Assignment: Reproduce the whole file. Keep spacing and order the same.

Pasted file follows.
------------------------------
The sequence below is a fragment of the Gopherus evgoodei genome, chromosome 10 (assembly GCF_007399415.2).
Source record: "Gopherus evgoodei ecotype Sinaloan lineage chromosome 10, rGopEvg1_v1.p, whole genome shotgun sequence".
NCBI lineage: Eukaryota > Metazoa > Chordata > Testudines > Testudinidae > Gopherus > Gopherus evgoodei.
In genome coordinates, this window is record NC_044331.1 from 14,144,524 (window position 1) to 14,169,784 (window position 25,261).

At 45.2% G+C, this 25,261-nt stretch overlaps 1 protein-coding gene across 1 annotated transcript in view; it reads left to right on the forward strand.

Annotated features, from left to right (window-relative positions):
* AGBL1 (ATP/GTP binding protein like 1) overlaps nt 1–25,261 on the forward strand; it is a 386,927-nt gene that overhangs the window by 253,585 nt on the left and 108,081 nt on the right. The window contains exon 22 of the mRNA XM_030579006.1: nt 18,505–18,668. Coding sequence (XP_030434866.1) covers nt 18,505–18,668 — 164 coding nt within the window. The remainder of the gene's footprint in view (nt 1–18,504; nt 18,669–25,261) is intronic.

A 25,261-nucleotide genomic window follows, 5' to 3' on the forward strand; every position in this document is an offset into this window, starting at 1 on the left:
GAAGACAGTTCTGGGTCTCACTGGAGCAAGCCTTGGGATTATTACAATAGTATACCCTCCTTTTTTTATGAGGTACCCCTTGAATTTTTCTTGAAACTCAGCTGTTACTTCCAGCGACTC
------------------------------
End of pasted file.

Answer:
The sequence below is a fragment of the Gopherus evgoodei genome, chromosome 10 (assembly GCF_007399415.2).
Source record: "Gopherus evgoodei ecotype Sinaloan lineage chromosome 10, rGopEvg1_v1.p, whole genome shotgun sequence".
NCBI lineage: Eukaryota > Metazoa > Chordata > Testudines > Testudinidae > Gopherus > Gopherus evgoodei.
In genome coordinates, this window is record NC_044331.1 from 14,144,524 (window position 1) to 14,169,784 (window position 25,261).

At 45.2% G+C, this 25,261-nt stretch overlaps 1 protein-coding gene across 1 annotated transcript in view; it reads left to right on the forward strand.

Annotated features, from left to right (window-relative positions):
* AGBL1 (ATP/GTP binding protein like 1) overlaps nt 1–25,261 on the forward strand; it is a 386,927-nt gene that overhangs the window by 253,585 nt on the left and 108,081 nt on the right. The window contains exon 22 of the mRNA XM_030579006.1: nt 18,505–18,668. Coding sequence (XP_030434866.1) covers nt 18,505–18,668 — 164 coding nt within the window. The remainder of the gene's footprint in view (nt 1–18,504; nt 18,669–25,261) is intronic.

A 25,261-nucleotide genomic window follows, 5' to 3' on the forward strand; every position in this document is an offset into this window, starting at 1 on the left:
GAAGACAGTTCTGGGTCTCACTGGAGCAAGCCTTGGGATTATTACAATAGTATACCCTCCTTTTTTTATGAGGTACCCCTTGAATTTTTCTTGAAACTCAGCTGTTACTTCCAGCGACTC